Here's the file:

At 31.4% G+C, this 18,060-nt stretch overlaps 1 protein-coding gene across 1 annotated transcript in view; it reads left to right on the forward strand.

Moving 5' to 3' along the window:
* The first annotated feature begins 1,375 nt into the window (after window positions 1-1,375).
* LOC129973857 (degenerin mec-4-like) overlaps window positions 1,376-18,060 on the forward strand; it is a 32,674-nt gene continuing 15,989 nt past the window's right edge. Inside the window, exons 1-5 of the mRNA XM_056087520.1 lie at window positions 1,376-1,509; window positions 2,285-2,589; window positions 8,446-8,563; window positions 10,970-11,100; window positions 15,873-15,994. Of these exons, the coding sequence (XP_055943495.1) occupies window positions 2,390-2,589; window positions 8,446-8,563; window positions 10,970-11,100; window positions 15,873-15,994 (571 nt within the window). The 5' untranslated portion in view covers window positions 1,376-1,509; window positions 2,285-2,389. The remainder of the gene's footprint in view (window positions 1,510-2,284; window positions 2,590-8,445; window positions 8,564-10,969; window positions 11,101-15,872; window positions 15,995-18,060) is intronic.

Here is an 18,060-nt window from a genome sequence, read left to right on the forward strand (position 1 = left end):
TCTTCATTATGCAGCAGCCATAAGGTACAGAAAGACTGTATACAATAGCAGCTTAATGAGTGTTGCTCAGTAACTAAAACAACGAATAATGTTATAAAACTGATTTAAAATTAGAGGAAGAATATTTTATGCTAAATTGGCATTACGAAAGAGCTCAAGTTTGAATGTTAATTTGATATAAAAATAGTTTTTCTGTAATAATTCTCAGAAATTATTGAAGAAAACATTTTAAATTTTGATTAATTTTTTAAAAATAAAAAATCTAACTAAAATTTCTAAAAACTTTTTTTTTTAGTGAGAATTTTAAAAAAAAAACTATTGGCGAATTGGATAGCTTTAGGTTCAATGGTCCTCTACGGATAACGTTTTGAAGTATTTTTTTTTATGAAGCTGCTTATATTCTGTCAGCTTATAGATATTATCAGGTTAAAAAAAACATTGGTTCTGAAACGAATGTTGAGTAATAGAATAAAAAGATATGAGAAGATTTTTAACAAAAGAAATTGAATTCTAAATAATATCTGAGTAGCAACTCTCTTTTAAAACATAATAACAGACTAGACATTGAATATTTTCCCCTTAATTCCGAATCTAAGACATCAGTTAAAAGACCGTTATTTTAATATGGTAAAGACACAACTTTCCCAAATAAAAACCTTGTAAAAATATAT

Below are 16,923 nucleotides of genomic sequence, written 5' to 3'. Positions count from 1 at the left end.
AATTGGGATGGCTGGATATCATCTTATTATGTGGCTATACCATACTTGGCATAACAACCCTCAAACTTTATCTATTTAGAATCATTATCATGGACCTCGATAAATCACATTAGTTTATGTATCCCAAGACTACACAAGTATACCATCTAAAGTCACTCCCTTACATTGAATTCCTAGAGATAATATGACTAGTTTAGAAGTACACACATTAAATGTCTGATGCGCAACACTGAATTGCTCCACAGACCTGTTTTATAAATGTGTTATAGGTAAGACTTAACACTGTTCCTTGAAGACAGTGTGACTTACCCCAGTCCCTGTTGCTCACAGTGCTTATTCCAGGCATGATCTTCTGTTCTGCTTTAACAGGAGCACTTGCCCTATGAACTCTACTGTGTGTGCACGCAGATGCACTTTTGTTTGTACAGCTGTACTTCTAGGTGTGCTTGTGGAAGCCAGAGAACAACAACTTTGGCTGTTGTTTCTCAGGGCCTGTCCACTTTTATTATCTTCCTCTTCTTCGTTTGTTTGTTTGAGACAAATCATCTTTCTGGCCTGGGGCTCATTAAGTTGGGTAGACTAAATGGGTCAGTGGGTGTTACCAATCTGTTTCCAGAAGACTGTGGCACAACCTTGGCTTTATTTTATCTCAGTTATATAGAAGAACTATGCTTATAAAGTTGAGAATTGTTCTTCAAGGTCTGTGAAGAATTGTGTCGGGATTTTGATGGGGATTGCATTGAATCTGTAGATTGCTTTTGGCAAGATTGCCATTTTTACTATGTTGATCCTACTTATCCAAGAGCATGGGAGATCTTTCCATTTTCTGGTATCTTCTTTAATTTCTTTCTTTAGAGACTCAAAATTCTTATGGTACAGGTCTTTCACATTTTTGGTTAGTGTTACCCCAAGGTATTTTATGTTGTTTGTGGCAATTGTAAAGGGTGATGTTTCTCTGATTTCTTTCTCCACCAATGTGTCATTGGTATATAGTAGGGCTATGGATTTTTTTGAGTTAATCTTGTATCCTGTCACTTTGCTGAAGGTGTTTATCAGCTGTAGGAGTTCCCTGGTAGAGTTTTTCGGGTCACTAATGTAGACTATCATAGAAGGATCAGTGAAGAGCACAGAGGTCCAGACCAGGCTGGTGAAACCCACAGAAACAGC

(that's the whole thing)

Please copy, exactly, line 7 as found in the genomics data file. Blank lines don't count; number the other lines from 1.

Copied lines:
Below are 16,923 nucleotides of genomic sequence, written 5' to 3'. Positions count from 1 at the left end.